Well-known for its stirring call and elegant look, the Common Loon is a widespread breeding visitor to lakes in the northern half of North America. They depart their nesting grounds each year to overwinter along the coast, giving birdwatchers around the United States and the United Kingdom a chance to see them in winter plumage.
The Common Loon is a large waterbird with distinctly different breeding and non-breeding plumage. They are relatively dull in the winter, with slate-gray upperparts and a white chin, throat, and breast. Their bill also fades from black in the summer to pale gray in the winter.
Adults are most easily identified in the breeding season when they develop an all-black head and a broad black neckband that gleams purple and green in good light. The plumage above and below this band is smartly pin-striped in black and white. These diving birds sit low in the water, but their upperparts are visible above the surface, showing white checkering on the upper back that becomes white speckling toward the tail.
Male and female Common Loons have very similar plumages, but females tend to be smaller.
Common Loon chicks leave the nest soon after hatching and are covered in fluffy brown down before growing their juvenile plumage. Juveniles look similar to adults in non-breeding plumage, although their heads are browner.
Adult Common Loons are most similar to the Yellow-billed Loon (G. adamsii) in breeding plumage, although that species has a pale (not black) bill. Non-breeding adults also resemble smaller species like the Pacific Loon, Arctic Loon, and Red-throated Loon.
Common Loon, breeding plumage
Common Loon, non-breeding plumage
Common Loons are one of the largest species in their family, second only to the rarer Yellow-billed Loon. Males are generally heavier and longer than females.
Most adults measure 26 to 36 inches or 66 to 91 centimeters long.
They show a wide weight range, from about 5 pounds up to nearly 17 pounds (2.2 to 7.6 kilograms).
Common Loons have relatively small wings, with a wingspan of just 50 to 58 inches (127 to 147 centimeters).
Common Loon stretching its wings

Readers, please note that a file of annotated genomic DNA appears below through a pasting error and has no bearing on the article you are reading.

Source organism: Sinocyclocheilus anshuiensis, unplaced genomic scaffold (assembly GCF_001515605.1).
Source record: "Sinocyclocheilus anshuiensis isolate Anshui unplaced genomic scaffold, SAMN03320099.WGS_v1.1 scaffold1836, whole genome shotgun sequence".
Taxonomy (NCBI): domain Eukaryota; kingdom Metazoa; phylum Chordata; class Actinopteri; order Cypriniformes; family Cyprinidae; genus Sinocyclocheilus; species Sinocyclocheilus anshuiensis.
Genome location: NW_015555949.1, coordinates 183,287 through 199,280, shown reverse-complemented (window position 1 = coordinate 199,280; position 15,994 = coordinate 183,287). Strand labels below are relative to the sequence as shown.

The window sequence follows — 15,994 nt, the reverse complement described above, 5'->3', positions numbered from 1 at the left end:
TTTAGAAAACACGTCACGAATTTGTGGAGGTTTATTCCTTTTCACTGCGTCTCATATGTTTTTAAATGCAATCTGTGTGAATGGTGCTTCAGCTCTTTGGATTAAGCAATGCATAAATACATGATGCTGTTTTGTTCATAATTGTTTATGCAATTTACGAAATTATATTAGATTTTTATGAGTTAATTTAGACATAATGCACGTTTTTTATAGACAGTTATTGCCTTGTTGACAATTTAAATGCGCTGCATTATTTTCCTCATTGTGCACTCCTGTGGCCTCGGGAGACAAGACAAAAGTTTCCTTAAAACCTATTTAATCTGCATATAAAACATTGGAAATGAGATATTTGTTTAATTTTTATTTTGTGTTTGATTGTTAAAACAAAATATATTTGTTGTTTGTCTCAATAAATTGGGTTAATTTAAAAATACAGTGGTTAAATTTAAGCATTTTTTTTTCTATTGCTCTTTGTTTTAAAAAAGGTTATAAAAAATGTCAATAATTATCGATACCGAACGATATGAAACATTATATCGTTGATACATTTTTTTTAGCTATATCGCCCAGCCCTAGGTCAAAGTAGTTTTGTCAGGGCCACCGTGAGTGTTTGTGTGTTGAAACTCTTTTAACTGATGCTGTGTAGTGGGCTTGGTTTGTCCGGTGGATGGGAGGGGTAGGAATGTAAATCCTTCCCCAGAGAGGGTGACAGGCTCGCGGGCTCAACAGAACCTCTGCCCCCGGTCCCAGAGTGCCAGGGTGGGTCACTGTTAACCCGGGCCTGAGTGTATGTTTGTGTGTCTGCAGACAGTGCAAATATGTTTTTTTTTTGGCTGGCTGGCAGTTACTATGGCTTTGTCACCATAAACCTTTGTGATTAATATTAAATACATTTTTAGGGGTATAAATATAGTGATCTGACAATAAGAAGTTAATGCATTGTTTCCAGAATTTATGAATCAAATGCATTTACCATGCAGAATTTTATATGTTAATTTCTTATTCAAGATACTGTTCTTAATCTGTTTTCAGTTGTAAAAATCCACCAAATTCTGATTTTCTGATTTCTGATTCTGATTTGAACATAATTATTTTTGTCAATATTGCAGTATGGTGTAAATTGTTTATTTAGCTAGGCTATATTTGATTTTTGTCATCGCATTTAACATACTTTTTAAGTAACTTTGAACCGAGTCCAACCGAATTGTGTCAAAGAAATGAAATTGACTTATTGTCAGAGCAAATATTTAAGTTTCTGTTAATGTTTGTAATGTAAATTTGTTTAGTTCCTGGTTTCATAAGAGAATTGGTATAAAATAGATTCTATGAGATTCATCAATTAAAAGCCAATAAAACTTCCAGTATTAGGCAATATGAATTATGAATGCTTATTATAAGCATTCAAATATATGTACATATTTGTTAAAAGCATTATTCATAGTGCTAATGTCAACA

Male Common Loons produce an eerie yodeling call to mark their territory while both sexes make a low-pitched, drawn-out howl. They also make a wavering, high-pitched call in flight that sounds something like a whinnying horse.
The spooky but beautiful songs and calls of these birds have been featured in many television shows and films and will be familiar to many who have visited northern forested lakes in the spring and summer.
Common Loon, breeding plumage, calling out
Common Loons eat fish (up to about 10 inches long), frogs, and invertebrates that they catch by diving below the surface. These birds are fast and agile below the water, using their webbed feet to chase down their prey.
Check out our in-depth guide to learn more about the Common Loon Diet.
Common Loon chicks eat small fish provided by both parents. The growing birds include invertebrates and some plant material in their diet as they learn to hunt for themselves.
Common Loon feeding on a fish
Common Loons are diving birds that need good water visibility to pursue and catch their prey. They breed on freshwater lakes and ponds in the spring and summer but switch to marine habitats in the winter. Overwintering birds are usually seen in sheltered areas near the coast, although some forage nearly a hundred miles offshore, and others may overwinter on large freshwater bodies that remain ice-free.
Common Loons are widespread in North America, from Alaska to Greenland in the north and to the Gulf of Mexico in the south. They also nest and overwinter around Iceland and migrate further east to overwinter in coastal areas from Finland to the United Kingdom and south to Portugal.
Common Loons live in clear, fresh and saltwater habitats. They usually only leave the water to nest and migrate.